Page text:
Examine the notion of wellbeing down to its essence. Address psychological, emotional and economic viewpoints of wellbeing. Compare and contrast different perspectives. Think about the possible effects nutrition, ageing and the media can have
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Subjects may require attendance
- 01 Jun 2020
- 30 Nov 2020
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The approach to learning in this subject is a combined approach of theory and practice.
We intend to guide students to compare, contrast and critically evaluate the differing disciplinary perspectives relating to the subject topic/theme by delivering lectures from beyond the School of Health Professions and School of Education and by inviting speakers from various disciplines.
Exploring multidisciplinary perspectives students will be guided to synthesise this knowledge through tutorial discussions and questions guiding learning. Students are encouraged to think critically about the benefits and limitations of specific approaches and perspectives on wellbeing.
They will also be able to integrate knowledge from more than one subject area in articulating personal understandings of wellbeing. It is anticipated that students will demonstrate thinking beyond the limited scope of their chosen discipline producing a broader critical thinking approach.
At the completion of this subject students will be able to:
- compare, contrast and critically evaluate the differing disciplinary perspectives relating to the topics or themes over the semester;
- exploring multidisciplinary perspectives and synthesising this knowledge through tutorial discussions and questions guiding learning;
- critically thinking about the benefits and limitations of specific approaches and perspectives on wellbeing;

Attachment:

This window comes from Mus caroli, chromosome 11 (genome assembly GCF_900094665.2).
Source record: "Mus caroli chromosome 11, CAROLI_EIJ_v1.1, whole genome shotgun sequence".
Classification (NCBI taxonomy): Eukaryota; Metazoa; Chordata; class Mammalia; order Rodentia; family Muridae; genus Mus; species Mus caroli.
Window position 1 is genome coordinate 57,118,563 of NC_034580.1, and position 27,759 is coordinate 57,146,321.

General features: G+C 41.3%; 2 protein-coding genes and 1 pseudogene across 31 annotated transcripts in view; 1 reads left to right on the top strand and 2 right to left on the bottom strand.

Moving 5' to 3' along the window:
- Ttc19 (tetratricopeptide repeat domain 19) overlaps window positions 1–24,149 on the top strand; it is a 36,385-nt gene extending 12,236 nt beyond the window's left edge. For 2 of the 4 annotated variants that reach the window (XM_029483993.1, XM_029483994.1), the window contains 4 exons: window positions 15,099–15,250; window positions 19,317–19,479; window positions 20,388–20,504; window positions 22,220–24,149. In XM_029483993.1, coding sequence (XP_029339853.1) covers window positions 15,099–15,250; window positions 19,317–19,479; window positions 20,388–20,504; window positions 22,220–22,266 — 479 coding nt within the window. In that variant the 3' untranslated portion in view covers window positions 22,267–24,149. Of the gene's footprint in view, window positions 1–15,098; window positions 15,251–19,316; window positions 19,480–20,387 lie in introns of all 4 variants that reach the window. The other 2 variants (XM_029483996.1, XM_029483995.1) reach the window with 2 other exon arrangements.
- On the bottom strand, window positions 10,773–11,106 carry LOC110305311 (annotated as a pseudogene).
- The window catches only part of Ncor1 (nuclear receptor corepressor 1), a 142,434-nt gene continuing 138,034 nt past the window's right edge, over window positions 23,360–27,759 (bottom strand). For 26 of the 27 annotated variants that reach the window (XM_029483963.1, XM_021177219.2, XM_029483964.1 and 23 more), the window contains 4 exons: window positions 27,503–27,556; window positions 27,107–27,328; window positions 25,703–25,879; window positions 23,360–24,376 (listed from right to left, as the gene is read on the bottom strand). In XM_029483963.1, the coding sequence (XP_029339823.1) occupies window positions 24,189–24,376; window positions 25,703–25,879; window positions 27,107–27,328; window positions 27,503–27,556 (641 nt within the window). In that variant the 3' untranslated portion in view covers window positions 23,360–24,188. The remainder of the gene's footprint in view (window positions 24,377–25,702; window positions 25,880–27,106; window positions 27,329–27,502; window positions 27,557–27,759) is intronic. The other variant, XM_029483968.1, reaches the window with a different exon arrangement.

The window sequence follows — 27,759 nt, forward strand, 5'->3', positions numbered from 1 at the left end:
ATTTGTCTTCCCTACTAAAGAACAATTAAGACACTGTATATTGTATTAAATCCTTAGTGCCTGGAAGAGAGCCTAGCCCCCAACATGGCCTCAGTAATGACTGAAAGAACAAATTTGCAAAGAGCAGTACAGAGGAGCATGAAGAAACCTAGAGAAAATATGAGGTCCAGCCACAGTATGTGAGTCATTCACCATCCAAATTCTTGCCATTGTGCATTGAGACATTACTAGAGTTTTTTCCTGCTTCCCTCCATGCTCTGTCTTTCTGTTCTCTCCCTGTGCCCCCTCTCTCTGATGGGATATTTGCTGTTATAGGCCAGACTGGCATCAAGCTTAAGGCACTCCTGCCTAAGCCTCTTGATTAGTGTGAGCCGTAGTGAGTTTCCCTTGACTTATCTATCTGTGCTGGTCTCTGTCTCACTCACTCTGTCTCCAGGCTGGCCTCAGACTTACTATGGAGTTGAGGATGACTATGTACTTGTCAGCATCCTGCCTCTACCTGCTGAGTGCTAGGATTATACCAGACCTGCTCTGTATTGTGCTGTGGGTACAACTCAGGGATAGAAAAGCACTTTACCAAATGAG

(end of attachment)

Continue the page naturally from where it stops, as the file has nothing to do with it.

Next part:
- integrate knowledge from more than one subject area in articulating personal understandings of wellbeing and comparing and contrasting these during tutorial discussions;
- improved communication skills by taking part in discussion in tutorials following lectures.
- Understanding Wellbeing
- Australian Youth and Wellbeing
- Psychology of Wellbeing: Stages of Development
- Arts and Wellbeing
- Inner life and Wellbeing
- Physiology, Morbidity and Mortality
- Indigenous perspectives
- Ageing and Wellbeing
- Consumerism the media and Impact on Body Image
- Health promotions/campaigns
- Environment and Wellbeing
- Tourism and wellbeing
You won't be able to enrol into this subject if you've already successfully completed or currently enrolled in the following subject(s) as they are considered anti-requisites due to the similarity of the content.
Students undertaking this subject as part of their Murdoch Degree requirements must have completed 18 credit points (6 OUA subjects) at Level 1 before enrolling in the subject.
No special requirements
This subject examines the notions of wellbeing in a postmodern society, from a range of interdisciplinary perspectives and in varying contexts. This is valuable to address the dimensions of wellbeing from a holistic approach.
This approach will enable students to explore physiological, creative, psychological, historical, philosophical, environmental, emotional and economic perspectives of wellbeing.
Integration of these perspectives will assist the student to articulate personal understandings of wellbeing and better apply the concept to their own lives.
Please Note: All students studying at Murdoch University will need to complete the compulsory unit, Murdoch Academic Passport (MAP100), which only takes 2-3 hours to complete online. Find out more: http://goto.murdoch.edu.au/MurdochAcademicPassport.
- Enquiry/Rationale 1500 words (35%)
- Invigilated Exam (35%)
- Brochure/Pamphlet 500 words (20%)
- Reflective Evaluation (10%)
Textbooks are not required.
Check the learning management system (LMS) of your university for textbook details.